A Kickstarter campaign for an automated chess board was suspended Monday morning after multiple high-profile online chess communities called the product a hoax. Writers for Chess.com, Chess24.com, and Lichess.org accused the company making the product of creating fake engineers who had their headshots generated using artificial intelligence on ThisPersonDoesNotExist.com.
The initial promise of the product, called REGIUM, was presented in a demonstration video last December. According to the creators, their robotic chess board is capable of moving chess pieces quickly and silently across its surface, allowing you to sync the board state with a variety of online chess apps and play physical chess with someone remotely. This was apparently all being accomplished by a matrix of electromagnets embedded in the board’s surface, which could be instructed by a chess app to maneuver the appropriate pieces. REGIUM called its board the "MOST AMAZING & REVOLUTIONARY CHESS E-BOARD."
Shortly after the Kickstarter was posted, all manner of problems and inconsistencies began to arise, most notably an accusation that its development team was fake. On the now-deleted About page of REGIUM’s website (an archived copy can be viewed here), a six-person team complete with headshots was shown; writers on Chess.com, Chess24.com, and lichess.org have each claimed that four of these people are not real and are instead machine generated models created using the website thispersondoesnotexist.com, a site Motherboard has previously covered.
Phil Wang, who created thispersondoesnotexist.com, told Chess.com he believes that there are distortions on the photos of four of the people that would be consistent with them being generated by a machine learning algorithm. The images were also not hosted anywhere else on the internet. From Chess.com:
Phil Wang, from the site thispersondoesnotexist.com, which uses AI technology to generate faces of individuals who do not exist, relayed information to a Chess.com user regarding portraits linked to REGIUM's about page.
"From my experience, it does appear to be from the released model from Nvidia," Wang said. "I can tell mainly from the distortions around the glasses, as well as the artifacts in the background."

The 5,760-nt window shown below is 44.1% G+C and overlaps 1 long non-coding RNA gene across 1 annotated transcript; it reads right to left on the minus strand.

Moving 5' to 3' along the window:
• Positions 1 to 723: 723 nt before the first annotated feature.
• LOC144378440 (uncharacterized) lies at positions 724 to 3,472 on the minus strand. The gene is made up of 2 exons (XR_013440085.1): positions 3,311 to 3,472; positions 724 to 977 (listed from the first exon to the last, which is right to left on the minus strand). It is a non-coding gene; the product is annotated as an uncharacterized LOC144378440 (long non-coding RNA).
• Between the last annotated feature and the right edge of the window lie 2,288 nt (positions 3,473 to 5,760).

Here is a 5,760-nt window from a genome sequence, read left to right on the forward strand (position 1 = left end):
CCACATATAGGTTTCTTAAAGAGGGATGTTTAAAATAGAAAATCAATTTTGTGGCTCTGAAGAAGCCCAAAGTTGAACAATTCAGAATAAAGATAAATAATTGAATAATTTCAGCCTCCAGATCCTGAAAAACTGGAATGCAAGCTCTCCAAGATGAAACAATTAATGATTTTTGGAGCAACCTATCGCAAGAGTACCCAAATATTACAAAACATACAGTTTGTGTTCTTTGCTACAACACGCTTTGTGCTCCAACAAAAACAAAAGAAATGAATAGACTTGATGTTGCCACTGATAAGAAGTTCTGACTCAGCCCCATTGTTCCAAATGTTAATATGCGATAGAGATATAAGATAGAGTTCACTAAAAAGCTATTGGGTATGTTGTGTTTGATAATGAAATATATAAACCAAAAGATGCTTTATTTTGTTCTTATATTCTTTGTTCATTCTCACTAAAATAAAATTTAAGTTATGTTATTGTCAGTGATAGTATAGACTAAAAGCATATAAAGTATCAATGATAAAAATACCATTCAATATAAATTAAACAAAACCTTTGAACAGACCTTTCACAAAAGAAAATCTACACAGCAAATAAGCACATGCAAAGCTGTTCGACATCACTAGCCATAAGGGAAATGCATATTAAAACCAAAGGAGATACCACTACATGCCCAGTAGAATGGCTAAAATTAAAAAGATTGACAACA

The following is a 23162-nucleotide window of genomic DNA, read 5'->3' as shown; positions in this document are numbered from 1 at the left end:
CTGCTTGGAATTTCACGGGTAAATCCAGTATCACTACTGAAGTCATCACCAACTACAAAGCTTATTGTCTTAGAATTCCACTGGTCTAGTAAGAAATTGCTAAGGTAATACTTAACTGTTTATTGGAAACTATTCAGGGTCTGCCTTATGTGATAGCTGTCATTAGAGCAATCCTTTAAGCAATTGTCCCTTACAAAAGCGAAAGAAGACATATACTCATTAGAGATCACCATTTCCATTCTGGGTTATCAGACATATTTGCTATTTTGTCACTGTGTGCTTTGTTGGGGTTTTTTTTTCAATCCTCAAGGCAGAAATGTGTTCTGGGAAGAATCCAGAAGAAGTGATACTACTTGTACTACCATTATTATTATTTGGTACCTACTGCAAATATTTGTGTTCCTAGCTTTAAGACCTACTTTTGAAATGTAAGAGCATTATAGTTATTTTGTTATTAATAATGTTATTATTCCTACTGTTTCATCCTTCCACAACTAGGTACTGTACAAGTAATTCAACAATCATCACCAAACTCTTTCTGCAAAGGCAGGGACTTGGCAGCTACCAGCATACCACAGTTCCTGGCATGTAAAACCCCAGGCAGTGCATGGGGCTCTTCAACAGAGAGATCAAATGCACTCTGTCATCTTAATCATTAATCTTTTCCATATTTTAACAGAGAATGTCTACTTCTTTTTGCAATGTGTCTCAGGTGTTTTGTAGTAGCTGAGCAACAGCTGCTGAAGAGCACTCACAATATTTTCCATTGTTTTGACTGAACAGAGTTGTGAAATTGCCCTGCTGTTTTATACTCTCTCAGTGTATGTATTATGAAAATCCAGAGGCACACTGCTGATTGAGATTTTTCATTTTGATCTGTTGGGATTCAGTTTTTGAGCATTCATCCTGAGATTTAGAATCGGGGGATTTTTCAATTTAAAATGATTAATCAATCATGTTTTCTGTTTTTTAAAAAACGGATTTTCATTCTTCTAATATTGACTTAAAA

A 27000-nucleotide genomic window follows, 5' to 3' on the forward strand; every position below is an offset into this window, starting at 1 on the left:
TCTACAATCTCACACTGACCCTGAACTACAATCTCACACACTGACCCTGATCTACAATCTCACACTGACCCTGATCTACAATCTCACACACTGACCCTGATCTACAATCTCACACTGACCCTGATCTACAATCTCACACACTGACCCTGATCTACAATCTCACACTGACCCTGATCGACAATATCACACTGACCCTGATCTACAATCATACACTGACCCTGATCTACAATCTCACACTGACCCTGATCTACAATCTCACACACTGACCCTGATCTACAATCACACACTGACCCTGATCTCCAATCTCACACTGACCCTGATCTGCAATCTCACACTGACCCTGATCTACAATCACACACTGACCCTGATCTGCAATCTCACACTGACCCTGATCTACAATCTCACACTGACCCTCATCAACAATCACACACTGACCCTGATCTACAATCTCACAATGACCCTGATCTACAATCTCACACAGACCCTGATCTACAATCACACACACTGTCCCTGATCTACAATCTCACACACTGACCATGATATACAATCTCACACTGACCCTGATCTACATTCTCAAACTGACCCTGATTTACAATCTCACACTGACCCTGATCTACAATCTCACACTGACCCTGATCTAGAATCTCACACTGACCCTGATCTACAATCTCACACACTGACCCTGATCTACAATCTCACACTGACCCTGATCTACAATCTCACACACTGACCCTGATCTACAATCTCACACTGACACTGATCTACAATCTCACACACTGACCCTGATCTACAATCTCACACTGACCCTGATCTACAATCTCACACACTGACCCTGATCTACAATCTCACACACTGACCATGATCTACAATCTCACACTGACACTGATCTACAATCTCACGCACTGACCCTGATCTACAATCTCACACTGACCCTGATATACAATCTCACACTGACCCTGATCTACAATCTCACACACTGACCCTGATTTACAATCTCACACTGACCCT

After coordinating with colleagues using publicly-available information, Chess.com has also been able to verify what appear to be misrepresentations by individuals associated with the company in public online forums.
Both Chess.com and Chess24.com, sites where you can play chess online, posted that they ended sponsorship relationships with REGIUM.
In an email to Motherboard, REGIUM denied these claims but did not provide any evidence that would prove its development team is real.
"The matter of the team is not worth mentioning, some people began to say all kinds of things, such as that the CTO was not an engineer, that it was not from MENSA, that the team had no members," the REGIUM team told Motherboard in an email. "It was even cause for speculation that the photos had the standard size 1024x1024, all kinds of theories about the board and team members were said... we already know how the internet is for the conspiracy, they said really delirious things. The team is composed of people with family and with projects in very serious companies, but after these attacks so wild, they are afraid that it has an impact on their professional life, that is the reason that we have decided to remove their data from the web."
Beyond the claims of an invented engineering staff, the chess websites said footage posted to Kickstarter in the demonstration video shows evidence of being doctored. The developers of online chess-playing platform Lichess say in their blog post about REGIUM that the footage of pieces moving automatically across the board was likely created using stop motion. REGIUM has posted response videos in which it claims it is simply bad at making promotional videos and made an error while shooting the video that it covered up with an edit.
Some of the skeptics "asked us for a video recorded with a mobile phone to prove that it was not stop motion or CGI. We did it and we sent it to him," REGIUM said in an email. "Anyone can see that stop motion or CGI is absolutely impossible in this video."
Regardless of what is actually going on here, the online chess community is up-in-arms, and Kickstarter saw enough evidence to suspend the campaign.